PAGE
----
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This note examines the benefits of using flash or HPLC for compound purification. Results show that flash is a viable alternative to HPLC.
Linda Lloyd, Stephen Ball and Keeley Mapp, Varian Inc. — now a part of Agilent Technologies, Church Stretton, Shropshire, UK.
With the trend towards the use of smaller sub-2 μm particle materials for analytical HPLC to run the analysis faster, one would also expect a move to these materials for purification. While high efficiency separations performed at speed are used for purification, the capital cost of high-pressure equipment and columns makes the technique unsuitable for routine purification or when larger amounts of compound are required.
There are a number of factors that need to be considered before starting an LC purification of a target compound.
In all cases, the driver for the purification will be the economics of achieving the final compound or compounds at the required purity and with acceptable recovery.
A wide range of instruments, columns and media are available for LC purification, ranging from flash to HPLC, and so we examined the advantages and disadvantages of using these techniques for compound purification.
Flash and HPLC are subsets of liquid chromatography and as such the same chromatographic theory will apply. The resolution equation (Equation 1) is applicable to both techniques. It contains three terms: efficiency, influenced by the particle size and shape of the media; selectivity, influenced by the total functionality of the media and eluents used for separation; and retention capacity, relating to the residence time of the solute in the column and influenced by the eluent composition.
R = √N/4 × [(α – 1)/α] × [K'/(1 + K)]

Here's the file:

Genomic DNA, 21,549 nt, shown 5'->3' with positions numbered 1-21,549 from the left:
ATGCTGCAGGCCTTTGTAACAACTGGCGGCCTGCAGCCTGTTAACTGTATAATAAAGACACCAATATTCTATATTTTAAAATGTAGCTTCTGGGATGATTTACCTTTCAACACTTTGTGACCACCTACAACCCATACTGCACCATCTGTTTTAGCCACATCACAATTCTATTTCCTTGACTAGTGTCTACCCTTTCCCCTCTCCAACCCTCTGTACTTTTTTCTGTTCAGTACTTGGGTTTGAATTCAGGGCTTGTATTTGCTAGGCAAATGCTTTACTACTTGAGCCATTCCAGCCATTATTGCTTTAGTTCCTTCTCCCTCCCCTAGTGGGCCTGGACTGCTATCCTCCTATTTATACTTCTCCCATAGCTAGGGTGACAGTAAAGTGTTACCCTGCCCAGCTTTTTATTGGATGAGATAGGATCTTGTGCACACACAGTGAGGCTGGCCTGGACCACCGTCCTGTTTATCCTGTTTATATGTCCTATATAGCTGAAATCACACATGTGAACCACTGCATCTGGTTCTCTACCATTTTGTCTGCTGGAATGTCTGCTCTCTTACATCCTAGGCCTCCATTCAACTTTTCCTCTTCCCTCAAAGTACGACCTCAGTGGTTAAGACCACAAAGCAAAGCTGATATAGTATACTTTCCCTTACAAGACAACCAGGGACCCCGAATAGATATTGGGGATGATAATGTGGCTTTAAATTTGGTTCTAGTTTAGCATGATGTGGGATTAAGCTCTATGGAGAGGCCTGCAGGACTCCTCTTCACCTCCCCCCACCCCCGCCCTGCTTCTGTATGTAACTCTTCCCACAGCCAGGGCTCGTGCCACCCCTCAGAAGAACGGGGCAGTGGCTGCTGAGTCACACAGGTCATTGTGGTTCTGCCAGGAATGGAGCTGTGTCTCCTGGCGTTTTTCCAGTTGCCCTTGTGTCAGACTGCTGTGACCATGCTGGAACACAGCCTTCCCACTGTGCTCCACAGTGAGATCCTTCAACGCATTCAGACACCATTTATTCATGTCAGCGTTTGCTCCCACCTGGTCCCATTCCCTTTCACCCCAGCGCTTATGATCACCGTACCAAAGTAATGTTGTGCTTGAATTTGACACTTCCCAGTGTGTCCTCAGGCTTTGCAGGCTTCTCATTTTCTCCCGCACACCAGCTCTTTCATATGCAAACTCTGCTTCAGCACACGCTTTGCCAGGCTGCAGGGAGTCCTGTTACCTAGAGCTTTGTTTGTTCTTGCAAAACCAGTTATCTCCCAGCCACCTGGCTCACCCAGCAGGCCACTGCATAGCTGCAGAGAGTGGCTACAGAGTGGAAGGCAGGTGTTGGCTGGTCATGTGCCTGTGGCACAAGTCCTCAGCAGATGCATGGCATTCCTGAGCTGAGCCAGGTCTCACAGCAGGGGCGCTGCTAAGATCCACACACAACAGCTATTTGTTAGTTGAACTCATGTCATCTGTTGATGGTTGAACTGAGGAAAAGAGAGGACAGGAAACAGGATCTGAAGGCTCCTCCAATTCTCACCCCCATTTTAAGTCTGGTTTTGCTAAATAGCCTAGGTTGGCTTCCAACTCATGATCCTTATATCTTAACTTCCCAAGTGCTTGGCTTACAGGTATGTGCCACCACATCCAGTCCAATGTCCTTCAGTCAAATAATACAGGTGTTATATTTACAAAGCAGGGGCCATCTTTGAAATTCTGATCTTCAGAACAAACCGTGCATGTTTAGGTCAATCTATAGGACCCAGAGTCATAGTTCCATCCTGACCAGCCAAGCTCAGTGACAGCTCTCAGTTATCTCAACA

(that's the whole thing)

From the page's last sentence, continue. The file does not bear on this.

where N = efficiency, α = selectivity and K' = retention capacity.
Table 1: Comparison of flash LC and HPLC parameters that influence the resolution equation.
HPLC and flash columns are available with a wide range of media types. Two silica-based C18 materials were chosen in this study. The HPLC media was SepTech ST60 10-C18, a 60 Å, 10 μm spherical silica particle and the flash media was SuperFlash C18, a 60 Å, 50 μm irregular silica particle. Separation of a five-component test mix was used to assess the performance of the two materials [Figures 1(a) and 1(b)].
Figure 1: Selectivity comparison of SF10-5.5 g C18 (a) and SepTech ST60 10-C18 (b), with 60:40 MeCN/H2O.
Column A: SuperFlash SF10-5.5 g C18
Column B: SepTech ST60 10-C18
Eluent: 60:40 acetonitrile:water
As would be expected, the peak widths were much broader with the SuperFlash column but the separations appeared comparable.
Figure 2: Comparison of flash LC and HPLC parameters that influence the resolution equation.
To determine differences in resolution between the SepTech and SuperFlash materials due to contributions from selectivity and retention capacity, these values were calculated for adjacent pairs of peaks. From the comparisons shown in Figures 2 and 3, it is clear that the two materials were very similar in their chromatographic performance. The difference in resolution of the sample components was due to the difference in efficiency, because of particle size and shape, and not to compound selectivity or retention capacity.
Figure 3: Comparison of SepTech ST60 10-C18 and SuperFlash C18 retention capacity.
Flash and HPLC are sub-sets of liquid chromatography and the resolution equation of LC is applicable to both. Efficiency, selectivity and retention capacity components were evaluated for flash and HPLC media using SuperFlash C18 and SepTech ST60 10-C18 media, respectively. As expected from differences in particle shape, size and size distribution, the biggest performance variations were seen in efficiency, otherwise the media were very similar in retention and selectivity. Therefore, where purifications do not require high efficiency, flash is a viable alternative to HPLC for compound purification.
Varian Inc. — now a part of Agilent Technologies
Essex Road, Church Stretton, Shropshire SY6 6AX, UK
tel. +44 1694 723581 fax +44 1694 722171